These tables present data about suicide deaths in New Zealand over the 20-year period from 1996 to 2015. The tables include numbers and rates by common demographic breakdowns, such as age, sex, ethnicity, district health board (DHB) of residence, neighbourhood deprivation. High level key findings describe statistics and time trends.
It is important to note the difference between rates and numbers shown in these tables. Numbers refer to the actual number of people who have died by suicide. Rates account for differences in populations, which make them useful when comparing suicide deaths between population groups of different sizes. A rate measures how often a suicide occurs relative the number of people in the population. Rates, rather than numbers, are more meaningful when comparing suicide data over time and between different populations (eg, between Māori and non-Māori, between males and females).
Overview about suicide in New Zealand 1996−2015
- Over the 20-year period (1996–2015), there was a statistically significant decrease in the rate of suicide (22.3% decrease, from 14.2 per 100,000 in 1996 to 11.0 per 100,000 in 2015). The peak rate during this period was in 1998 (15.1 per 100,000 population) and the lowest rate was in 2014 (10.8 per 100,000).
- In 2015, there were 525 suicide deaths; a rate of 11.0 per 100,000
- The rate of suicide for males decreased significantly (28.8%), from 22.9 per 100,000 males in 1996 to 16.3 per 100,000 males in 2015. During the same time period the rate for females did not change markedly.
- Male suicide rates were at least 2.5 times the rate of female suicides.
- The rates of suicide for youth tended to be higher than other life stage groups, but the rate for youth decreased significantly over the 20-year period.
- The youth rate for males also decreased significantly, however for most of the 20-year period the rate for youth-aged males remained at least twice as high as the rate for youth-aged females.
- Over the 20-year time period the rate for adults aged 25–44 years decreased significantly, while the rate for those aged 45-64 years increased slightly.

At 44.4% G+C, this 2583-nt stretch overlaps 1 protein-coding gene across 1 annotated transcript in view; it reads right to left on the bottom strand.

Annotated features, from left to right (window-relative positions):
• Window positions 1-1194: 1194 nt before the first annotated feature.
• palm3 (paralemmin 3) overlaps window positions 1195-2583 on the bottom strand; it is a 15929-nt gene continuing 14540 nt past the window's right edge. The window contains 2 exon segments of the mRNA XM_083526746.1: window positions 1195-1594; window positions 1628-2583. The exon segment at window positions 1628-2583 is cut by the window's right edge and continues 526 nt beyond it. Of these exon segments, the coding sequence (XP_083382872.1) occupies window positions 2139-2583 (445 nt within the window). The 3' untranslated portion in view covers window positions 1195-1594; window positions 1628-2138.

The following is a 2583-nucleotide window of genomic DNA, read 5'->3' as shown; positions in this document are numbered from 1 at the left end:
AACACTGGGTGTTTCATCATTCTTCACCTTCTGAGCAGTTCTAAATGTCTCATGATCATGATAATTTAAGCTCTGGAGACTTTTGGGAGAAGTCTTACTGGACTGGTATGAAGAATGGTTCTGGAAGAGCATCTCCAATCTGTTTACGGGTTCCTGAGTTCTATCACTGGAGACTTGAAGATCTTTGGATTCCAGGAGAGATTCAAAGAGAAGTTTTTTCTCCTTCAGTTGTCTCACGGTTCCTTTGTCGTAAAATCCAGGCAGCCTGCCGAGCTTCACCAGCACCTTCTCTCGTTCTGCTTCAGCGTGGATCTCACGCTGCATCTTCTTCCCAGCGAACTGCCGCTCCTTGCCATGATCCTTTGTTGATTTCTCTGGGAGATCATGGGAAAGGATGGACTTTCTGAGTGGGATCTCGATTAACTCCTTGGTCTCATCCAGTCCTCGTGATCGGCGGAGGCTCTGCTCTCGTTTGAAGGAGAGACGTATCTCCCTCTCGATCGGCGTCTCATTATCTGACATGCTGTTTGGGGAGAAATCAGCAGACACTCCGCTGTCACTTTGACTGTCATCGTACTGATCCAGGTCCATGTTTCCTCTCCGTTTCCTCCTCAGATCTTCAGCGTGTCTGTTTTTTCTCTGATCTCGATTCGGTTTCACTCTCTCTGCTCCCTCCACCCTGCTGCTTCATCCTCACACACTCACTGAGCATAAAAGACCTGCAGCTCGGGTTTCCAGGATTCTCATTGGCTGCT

- Adults aged 65+ years generally had the lowest rates of suicide.
- For the majority of the 10-year period 2006−2015, the rate of suicide for those living in the most deprived areas was significantly higher (around twice as high) than for those living in the least deprived areas.
- The highest rates of suicide during this period were for youth (15−24 years) and middle aged adults (25−44 years) living in the most deprived areas.
- Over the 20-year period, suicide rates for Māori fluctuated, but were significantly higher than for non-Māori for the majority of the period.
- For the majority of the 20-year period, suicide rates for Māori tended to be highest for males, those aged 15–44 years and those living in more deprived areas.
Because of small numbers in some ethnic groups data used to compare ethnic groups has been aggregated for the five-year period (2011–2015)
- For Māori, rates of suicide (for the five-year period, 2011–2015) were higher than for other ethnic groups:
- Māori, 16.5 per 100,000 Māori
- Pacific, 8.5 per 100,000 Pacific
- Asian, 4.6 per 100,000 Asian
- Other, 11.2 per 100,000 Other.
- For Pacific, the highest rates of suicide were for male youth (29.8 per 100,000) and males aged 25–44 years (15.5 per 100,000).
- The most common methods of suicide used were hanging, strangulation and suffocation, particularly in those aged 15−44 years.
- The proportion of suicides using these methods increased from about 40% to 60% from 1996–2015. In the same period the use of poisoning by gases and vapours decreased from about 30% to 9%. Use of other methods did not change much over time.
- Differences in the rates of suicide between those living in rural and urban areas have decreased over time, most markedly among male youth.
- For male youth, the rate of rural suicides decreased significantly from a peak of 54.4 per 100,000 in 2009 to 15.0 per 100,000 in 2015.
In New Zealand, suicide data is reported by both the Ministry of Health and by the Chief Coroner, Ministry of Justice. The coronial statistics are published as provisional and are a count of self-inflicted deaths released before coroners have investigated the circumstances surrounding death. The Ministry of Health publishes the number of suicides that have been confirmed by the coroner and also those provisionally coded as suicide where there is enough information to suggest the coroner will find the cause of death to be suicide. Consequently, the Chief Coroner’s statistics are published more quickly than the Ministry of Health’s statistics and there are differences between the numbers reported.
Comparison of deaths coded as suicides (Ministry of Health) and provisional suicides (Ministry of Justice) by quarter, between July 2007–Dec 2015